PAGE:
April, as it often does here in Eastern NC, went by in a blur of mornings so clear and green and beautiful that it was almost possible to forget…everything, even the shitshow that we currently call the news. Well, ok. Maybe not that.
But April went by in a blur of thunderstorms and packed lunch boxes. A blur of graded papers and bills and laundry. A blur of workshops and readings.
All of this is to say that I have not had such an epic fail in keeping up with NaPoWriMo in years, and Fierce Friday had to go on hiatus. But I want to get back to it, as much as I can, because I miss it. I miss reading the responses to the questions by amazing women. When I wrote the questions, I don’t think I fully understood how important reading their answers would be.
Question one asks: “Out of all of your accomplishments, what are you most proud of and why?” One of the women I featured told me that I had asked a question that made her very uncomfortable right off the bat. Why? Because she has been conditioned to think of being proud of herself and her accomplishments as negative, as something women shouldn’t do.
I started to think about the times I have been shamed for for being proud, for talking about and, god forbid, posting about the things I have done. Among writers on social media, there is an ongoing discussion about whether or not one should “brag” about publications, readings, awards, etc. Whether or not one should “advertise.” In my experience (see how I tried to minimize negative reactions by qualifying my statement there?), this question comes up mainly in reference to women writers.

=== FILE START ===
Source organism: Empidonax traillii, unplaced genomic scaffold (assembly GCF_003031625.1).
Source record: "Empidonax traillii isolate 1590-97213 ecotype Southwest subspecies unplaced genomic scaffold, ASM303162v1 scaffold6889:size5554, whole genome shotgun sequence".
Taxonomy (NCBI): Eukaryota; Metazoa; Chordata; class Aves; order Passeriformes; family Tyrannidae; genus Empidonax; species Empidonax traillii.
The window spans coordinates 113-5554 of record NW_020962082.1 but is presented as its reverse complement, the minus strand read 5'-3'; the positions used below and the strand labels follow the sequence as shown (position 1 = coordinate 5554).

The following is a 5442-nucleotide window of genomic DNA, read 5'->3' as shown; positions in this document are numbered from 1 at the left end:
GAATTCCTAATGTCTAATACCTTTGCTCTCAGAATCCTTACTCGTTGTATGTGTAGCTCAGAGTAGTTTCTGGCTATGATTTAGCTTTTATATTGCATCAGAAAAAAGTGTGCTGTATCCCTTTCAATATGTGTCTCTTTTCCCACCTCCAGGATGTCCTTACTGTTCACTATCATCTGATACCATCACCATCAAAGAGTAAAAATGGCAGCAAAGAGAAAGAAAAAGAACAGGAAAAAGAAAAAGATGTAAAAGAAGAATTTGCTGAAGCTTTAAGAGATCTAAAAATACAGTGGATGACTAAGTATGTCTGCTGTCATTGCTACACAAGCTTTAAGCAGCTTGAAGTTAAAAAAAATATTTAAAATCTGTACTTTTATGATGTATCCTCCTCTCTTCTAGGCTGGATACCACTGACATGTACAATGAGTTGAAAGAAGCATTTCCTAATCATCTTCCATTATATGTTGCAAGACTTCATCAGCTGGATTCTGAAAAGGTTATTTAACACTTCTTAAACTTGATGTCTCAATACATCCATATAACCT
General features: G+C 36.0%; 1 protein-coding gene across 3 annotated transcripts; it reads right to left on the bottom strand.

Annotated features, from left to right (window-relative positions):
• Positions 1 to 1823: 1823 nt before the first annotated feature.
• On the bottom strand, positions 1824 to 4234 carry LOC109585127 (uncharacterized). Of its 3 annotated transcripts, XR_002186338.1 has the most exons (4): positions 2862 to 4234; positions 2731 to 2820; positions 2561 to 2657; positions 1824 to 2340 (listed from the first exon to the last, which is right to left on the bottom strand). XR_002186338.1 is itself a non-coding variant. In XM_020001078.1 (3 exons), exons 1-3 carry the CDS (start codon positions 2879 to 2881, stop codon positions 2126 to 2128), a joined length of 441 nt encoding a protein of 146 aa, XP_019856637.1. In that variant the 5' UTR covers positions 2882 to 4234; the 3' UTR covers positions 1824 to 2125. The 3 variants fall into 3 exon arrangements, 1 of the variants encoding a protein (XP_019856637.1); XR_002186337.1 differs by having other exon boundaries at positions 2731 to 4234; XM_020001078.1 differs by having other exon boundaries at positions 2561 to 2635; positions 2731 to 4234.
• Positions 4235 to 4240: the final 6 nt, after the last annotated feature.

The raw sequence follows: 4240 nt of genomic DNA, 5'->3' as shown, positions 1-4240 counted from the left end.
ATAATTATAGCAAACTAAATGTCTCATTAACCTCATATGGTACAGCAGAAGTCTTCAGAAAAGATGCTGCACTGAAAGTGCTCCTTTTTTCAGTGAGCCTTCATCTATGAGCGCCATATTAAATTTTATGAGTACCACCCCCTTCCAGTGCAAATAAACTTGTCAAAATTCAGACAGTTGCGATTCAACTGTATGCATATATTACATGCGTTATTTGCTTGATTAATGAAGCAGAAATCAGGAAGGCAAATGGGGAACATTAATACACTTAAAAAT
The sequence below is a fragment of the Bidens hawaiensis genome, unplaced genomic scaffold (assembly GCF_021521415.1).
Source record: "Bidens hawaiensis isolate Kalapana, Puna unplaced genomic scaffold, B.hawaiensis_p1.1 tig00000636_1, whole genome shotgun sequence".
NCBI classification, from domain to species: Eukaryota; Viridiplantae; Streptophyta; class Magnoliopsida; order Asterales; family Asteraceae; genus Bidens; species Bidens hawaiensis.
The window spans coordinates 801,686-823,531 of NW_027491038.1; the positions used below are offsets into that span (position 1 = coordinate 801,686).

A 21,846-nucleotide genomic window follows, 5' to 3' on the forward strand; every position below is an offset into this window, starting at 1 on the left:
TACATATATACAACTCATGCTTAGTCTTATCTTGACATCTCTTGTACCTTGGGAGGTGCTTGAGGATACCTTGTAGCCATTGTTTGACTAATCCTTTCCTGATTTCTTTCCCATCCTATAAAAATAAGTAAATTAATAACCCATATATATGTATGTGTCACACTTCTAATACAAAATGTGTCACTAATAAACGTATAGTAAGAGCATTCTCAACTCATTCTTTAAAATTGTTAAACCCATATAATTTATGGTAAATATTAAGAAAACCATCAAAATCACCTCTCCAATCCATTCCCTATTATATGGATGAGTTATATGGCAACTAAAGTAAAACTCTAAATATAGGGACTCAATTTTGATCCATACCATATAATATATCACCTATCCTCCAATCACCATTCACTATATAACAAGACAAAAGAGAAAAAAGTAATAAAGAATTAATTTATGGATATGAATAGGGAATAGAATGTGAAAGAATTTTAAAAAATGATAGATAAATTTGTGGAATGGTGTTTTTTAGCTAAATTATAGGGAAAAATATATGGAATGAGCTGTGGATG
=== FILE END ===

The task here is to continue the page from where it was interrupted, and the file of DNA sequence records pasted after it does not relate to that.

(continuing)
After announcing my graduation from my MFA on Facebook, a male colleague of mine commented “Congratulations on all your many accomplishments.” As positive as I generally try to be, I know this was not meant as an actual compliment. It was a “shut the fuck up about it already.”
But isn’t it possible that he meant it as a compliment?
But surely you’re misreading it?
But of course you’re overreacting.
You know what? I just had two poems accepted in two different journals on the same day. I worked hard on those poems. I worked hard submitting those poems to journals. And you're damn right I'm going to post about them when they are published. But I consciously did not post about them being accepted because, somehow, that might be "too much."
Fuck. That. Noise.
Fierce Friday will be back next Friday.